Photo by Amy Opoka. 

Tom MacDougall spoke about working with Bobby and Kristen Lopez on the music and when they first heard the new songs they had written.

TOM MACDOUGALL:

Bobby Lopez is a great musician, piano player and also singer, and Kristen Lopez is a singer, so they will literally write a song for us and then in a rough demo form, send it our way, and then we’ll listen to that song and we’ll decide if we think that song is doing what it needs to be doing to help propel that character, propel that scene. We thought it might be fun to share a little behind the scenes here, so this is one of the first demos for ‘Into the Unknown’ played by Bobby on the piano and with Kristen singing along, so here’s Kristen. (We got to hear the raw demo of the song “Into the Unknown” being sung by Kristen Lopez. ) So you can see that’s very raw, but it’s perfect us to assess. The the melody’s there, the lyrics are there, it’s our job to imagine what it’ll be sounding like when it’s in theaters because most of us are used to songs that are radio ready; they’re fully produced and mixed and the singers are singing and doing all the magic. At this point, we’re trying to decide is this the song going to help this movie? Because one of the ways we look at it, you know, if someone magically delivered us a song that was determined to be the greatest song that was ever written, if we put it into the movie and it doesn’t help make the movie better, we’re not going to use that song. It’s always about helping the movie with music and with ‘Into the Unknown’, you know, when we do it well, you almost look back and you couldn’t imagine any other way of accomplishing that.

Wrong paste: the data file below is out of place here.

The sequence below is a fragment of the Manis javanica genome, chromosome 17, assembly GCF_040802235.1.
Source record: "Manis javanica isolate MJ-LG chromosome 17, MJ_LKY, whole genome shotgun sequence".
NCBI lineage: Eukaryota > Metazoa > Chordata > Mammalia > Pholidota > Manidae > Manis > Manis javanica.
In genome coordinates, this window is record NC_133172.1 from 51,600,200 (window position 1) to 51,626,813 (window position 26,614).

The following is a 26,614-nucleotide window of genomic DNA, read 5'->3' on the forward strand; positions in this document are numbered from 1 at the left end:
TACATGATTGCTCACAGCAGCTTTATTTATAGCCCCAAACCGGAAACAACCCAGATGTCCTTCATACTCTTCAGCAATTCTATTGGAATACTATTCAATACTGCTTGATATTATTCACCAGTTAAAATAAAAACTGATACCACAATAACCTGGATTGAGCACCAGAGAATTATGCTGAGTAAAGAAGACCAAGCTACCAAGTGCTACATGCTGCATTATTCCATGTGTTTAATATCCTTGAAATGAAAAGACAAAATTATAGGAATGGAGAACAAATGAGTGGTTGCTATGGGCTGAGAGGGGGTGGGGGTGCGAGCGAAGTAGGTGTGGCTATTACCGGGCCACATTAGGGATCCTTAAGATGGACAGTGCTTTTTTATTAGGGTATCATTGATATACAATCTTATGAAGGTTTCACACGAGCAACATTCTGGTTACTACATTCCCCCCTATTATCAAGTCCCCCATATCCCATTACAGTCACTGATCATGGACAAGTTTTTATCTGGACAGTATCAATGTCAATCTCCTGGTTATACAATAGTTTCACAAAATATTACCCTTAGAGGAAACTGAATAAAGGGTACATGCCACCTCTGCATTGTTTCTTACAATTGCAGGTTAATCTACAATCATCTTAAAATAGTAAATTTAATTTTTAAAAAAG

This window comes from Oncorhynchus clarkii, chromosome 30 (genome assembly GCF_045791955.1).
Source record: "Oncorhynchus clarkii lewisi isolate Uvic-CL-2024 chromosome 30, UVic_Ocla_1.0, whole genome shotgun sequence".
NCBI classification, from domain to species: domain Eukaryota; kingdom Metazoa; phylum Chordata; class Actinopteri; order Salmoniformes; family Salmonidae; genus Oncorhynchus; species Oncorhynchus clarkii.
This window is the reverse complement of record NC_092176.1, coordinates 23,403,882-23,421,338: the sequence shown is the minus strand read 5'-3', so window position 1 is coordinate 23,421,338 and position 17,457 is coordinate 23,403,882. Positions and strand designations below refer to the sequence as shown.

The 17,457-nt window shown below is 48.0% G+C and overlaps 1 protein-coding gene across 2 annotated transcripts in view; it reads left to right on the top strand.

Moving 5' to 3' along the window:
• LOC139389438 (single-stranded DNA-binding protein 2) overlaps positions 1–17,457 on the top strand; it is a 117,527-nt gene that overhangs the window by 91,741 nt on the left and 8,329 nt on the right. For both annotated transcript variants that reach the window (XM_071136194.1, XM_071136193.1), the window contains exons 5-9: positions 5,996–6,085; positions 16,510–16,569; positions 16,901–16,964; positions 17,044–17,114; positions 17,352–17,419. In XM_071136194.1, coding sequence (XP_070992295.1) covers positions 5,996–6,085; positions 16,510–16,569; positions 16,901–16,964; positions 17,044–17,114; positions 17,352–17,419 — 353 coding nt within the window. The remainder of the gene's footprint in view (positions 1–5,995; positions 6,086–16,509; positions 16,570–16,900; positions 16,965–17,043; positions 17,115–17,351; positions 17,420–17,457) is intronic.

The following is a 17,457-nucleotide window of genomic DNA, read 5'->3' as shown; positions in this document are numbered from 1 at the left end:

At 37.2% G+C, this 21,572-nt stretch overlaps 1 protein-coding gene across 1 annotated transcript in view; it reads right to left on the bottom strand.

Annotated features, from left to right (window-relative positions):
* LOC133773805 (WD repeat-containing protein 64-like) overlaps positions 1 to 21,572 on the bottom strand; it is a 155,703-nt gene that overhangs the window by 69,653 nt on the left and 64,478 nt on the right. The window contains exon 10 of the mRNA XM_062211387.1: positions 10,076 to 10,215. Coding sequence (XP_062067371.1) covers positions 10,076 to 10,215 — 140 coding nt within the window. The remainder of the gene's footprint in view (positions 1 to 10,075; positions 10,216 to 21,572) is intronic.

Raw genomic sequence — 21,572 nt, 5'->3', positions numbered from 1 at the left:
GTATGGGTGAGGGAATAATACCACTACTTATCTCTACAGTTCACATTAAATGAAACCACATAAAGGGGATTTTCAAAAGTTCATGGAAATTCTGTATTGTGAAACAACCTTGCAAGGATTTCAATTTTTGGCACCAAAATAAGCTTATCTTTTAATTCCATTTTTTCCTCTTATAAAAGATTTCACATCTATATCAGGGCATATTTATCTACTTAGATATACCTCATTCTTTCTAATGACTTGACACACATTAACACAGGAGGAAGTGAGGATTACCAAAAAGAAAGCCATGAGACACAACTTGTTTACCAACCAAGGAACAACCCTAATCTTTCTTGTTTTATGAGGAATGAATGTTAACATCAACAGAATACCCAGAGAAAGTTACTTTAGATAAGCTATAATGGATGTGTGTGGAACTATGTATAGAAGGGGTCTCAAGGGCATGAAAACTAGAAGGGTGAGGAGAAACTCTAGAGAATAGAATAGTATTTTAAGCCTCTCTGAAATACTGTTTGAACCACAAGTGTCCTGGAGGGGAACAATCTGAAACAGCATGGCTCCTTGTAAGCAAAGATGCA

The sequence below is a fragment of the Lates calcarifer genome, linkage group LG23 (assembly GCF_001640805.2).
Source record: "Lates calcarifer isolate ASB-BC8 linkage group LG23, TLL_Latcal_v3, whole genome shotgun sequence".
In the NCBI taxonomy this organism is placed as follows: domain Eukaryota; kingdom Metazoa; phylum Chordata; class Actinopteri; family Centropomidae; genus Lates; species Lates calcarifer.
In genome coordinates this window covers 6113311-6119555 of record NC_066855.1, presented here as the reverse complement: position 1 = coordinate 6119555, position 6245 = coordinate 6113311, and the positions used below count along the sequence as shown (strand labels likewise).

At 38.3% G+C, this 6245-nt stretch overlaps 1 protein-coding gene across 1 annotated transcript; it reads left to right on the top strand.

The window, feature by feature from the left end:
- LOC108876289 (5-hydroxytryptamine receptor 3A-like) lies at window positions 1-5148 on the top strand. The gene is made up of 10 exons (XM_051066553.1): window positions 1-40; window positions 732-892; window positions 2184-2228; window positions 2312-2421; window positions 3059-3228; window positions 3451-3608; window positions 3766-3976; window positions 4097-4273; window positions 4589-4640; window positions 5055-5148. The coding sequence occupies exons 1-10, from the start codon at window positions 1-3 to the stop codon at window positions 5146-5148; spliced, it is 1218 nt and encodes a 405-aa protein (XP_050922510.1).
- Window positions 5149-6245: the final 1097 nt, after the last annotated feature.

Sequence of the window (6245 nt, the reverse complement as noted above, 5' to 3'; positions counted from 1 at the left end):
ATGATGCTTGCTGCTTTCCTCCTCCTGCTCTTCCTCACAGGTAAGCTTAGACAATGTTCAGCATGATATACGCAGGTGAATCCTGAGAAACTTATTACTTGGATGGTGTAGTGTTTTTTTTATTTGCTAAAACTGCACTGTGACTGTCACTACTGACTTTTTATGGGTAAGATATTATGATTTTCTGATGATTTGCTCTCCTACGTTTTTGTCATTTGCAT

This is just a little taste of all we got to learn and see on this incredible Frozen 2 filled day. The soundtrack is actually now available for pre-order and it features Seven Original Songs from Kristen Anderson-Lopez & Robert Lopez, Score by Christophe Beck, and Returning Voice Cast, Including Kristen Bell, Idina Menzel, Josh Gad and Jonathan Groff

Check out a preview of the music of Frozen 2 below:

Stay tuned for our next post in October for even more details on the making of Frozen 2.

Be sure to also visit the official FROZEN 2 website for more info!

FROZEN 2 arrives in theatres everywhere on November 22nd!